Authenticity Fours are on a continuous quest for the true, the real, and the authentic. Their primary focus is the authenticity of their own self-expression (usually through artistic expression or interpersonal communication) and the authentic connection they feel with other people. Searching for meaning through emotional expression, Fours tend to express themselves through personal stories and often believe that the world of feelings is what is real.

Envy Envy refers to the sense that “Others have something that I am missing. Why not me?” as opposed to jealousy, which refers to “They have it, and I want it!” Blatantly or subtly, consciously or unconsciously, Fours compare themselves to others on a regular basis. As a result of these constant comparisons, Fours conclude that they are defective, superior, or both.

 

Enneagram type fiveType Five: Observer • Recluse • Thinker • Investigator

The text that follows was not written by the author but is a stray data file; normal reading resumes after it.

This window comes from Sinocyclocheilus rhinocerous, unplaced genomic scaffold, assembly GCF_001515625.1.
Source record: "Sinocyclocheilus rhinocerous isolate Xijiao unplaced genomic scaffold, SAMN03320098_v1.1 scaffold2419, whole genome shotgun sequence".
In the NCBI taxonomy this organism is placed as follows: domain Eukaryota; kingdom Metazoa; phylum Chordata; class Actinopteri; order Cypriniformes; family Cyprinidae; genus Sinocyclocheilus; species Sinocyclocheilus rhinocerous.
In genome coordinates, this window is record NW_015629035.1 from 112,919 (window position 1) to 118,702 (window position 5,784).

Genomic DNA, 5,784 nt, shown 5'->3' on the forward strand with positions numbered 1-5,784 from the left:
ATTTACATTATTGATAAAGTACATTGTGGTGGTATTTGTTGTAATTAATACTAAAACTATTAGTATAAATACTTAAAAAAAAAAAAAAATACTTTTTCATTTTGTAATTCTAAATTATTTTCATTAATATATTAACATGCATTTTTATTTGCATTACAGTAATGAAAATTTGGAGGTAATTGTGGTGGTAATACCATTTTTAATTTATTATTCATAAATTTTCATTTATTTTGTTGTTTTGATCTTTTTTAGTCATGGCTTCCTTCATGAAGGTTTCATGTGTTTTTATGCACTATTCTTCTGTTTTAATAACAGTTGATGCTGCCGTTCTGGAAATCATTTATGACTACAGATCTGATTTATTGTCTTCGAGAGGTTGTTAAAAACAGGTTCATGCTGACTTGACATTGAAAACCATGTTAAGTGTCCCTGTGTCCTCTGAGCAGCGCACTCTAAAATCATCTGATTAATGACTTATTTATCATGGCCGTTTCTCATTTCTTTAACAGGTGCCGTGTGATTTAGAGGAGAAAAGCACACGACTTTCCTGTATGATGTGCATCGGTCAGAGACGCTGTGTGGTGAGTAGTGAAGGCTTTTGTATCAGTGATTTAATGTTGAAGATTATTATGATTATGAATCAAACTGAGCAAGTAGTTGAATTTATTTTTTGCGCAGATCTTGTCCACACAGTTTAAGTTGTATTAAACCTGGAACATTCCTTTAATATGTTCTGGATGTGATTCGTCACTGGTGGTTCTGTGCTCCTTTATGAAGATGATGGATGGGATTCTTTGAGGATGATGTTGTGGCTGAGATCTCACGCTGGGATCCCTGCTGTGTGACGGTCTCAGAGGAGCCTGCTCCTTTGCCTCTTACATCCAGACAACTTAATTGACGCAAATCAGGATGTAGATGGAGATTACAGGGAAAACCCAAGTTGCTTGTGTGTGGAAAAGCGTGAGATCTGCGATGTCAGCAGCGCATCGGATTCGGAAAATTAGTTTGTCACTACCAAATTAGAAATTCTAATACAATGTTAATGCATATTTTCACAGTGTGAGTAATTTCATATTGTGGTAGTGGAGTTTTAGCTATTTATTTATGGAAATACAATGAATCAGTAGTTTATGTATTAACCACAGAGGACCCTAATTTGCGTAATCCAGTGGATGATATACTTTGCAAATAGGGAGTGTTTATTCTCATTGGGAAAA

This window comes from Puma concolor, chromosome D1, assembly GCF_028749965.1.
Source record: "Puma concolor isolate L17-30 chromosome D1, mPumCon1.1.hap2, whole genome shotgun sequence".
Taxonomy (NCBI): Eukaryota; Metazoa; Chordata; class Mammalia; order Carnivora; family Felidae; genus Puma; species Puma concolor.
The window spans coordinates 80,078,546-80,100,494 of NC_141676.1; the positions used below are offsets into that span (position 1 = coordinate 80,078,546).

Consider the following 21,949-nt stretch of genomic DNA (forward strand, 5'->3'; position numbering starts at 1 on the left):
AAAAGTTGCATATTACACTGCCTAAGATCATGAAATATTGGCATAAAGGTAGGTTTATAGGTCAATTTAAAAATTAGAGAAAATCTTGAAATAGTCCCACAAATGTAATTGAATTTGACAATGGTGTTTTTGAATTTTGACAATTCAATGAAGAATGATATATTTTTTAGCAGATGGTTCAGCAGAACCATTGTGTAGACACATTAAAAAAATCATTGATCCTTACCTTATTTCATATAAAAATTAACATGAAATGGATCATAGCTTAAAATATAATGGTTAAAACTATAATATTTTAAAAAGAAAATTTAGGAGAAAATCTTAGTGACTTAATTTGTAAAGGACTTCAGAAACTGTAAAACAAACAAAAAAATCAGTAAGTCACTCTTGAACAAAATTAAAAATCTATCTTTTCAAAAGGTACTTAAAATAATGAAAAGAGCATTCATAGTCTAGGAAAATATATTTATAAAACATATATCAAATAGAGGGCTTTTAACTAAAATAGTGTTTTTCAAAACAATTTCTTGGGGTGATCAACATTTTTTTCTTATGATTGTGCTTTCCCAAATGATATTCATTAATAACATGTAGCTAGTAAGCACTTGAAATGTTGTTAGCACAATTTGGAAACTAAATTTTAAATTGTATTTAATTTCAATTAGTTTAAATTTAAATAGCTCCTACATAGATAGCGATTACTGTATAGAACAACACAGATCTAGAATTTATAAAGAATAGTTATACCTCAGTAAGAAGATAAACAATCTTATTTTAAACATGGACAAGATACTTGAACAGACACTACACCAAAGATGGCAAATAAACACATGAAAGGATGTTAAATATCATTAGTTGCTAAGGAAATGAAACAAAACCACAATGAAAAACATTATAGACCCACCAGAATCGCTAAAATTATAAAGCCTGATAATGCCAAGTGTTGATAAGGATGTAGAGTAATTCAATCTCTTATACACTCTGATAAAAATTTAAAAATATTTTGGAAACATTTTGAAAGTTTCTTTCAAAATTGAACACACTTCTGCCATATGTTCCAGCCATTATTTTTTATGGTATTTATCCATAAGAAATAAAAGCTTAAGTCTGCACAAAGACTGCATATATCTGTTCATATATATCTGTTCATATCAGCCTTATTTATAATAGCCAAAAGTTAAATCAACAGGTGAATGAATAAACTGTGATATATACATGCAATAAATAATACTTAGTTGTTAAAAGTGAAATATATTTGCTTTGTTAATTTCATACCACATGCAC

Thirst for Knowledge Fact-focused, objective, and analytical, Fives seek and guard knowledge, particularly in the areas that interest them the most. They are fascinated by information, and it is not unusual for Fives to have an extensive personal library in a room that is entirely their own. This library may contain books, CDs, DVDs, or magazines. This room represents both the Five’s storehouse of information and an area of personal retreat – the place the Five can be alone without external demands being placed on him or her.

Privacy Fives are usually very private and come alive when they are by themselves. This private time allows them to recharge their batteries and ready themselves for another day of interaction with others. At one extreme, Fives can be hermits, leading reclusive, mental lives. On the other hand, Fives can also be quite public, interacting with others in clear and circumscribed roles; these specific roles allow them predictability in their interactions and a way to keep the expression of their personal feelings to a minimum. Fives may share personal information with selected individuals whom they trust, but they expect these confidants to carefully guard even the smallest details of what has been discussed.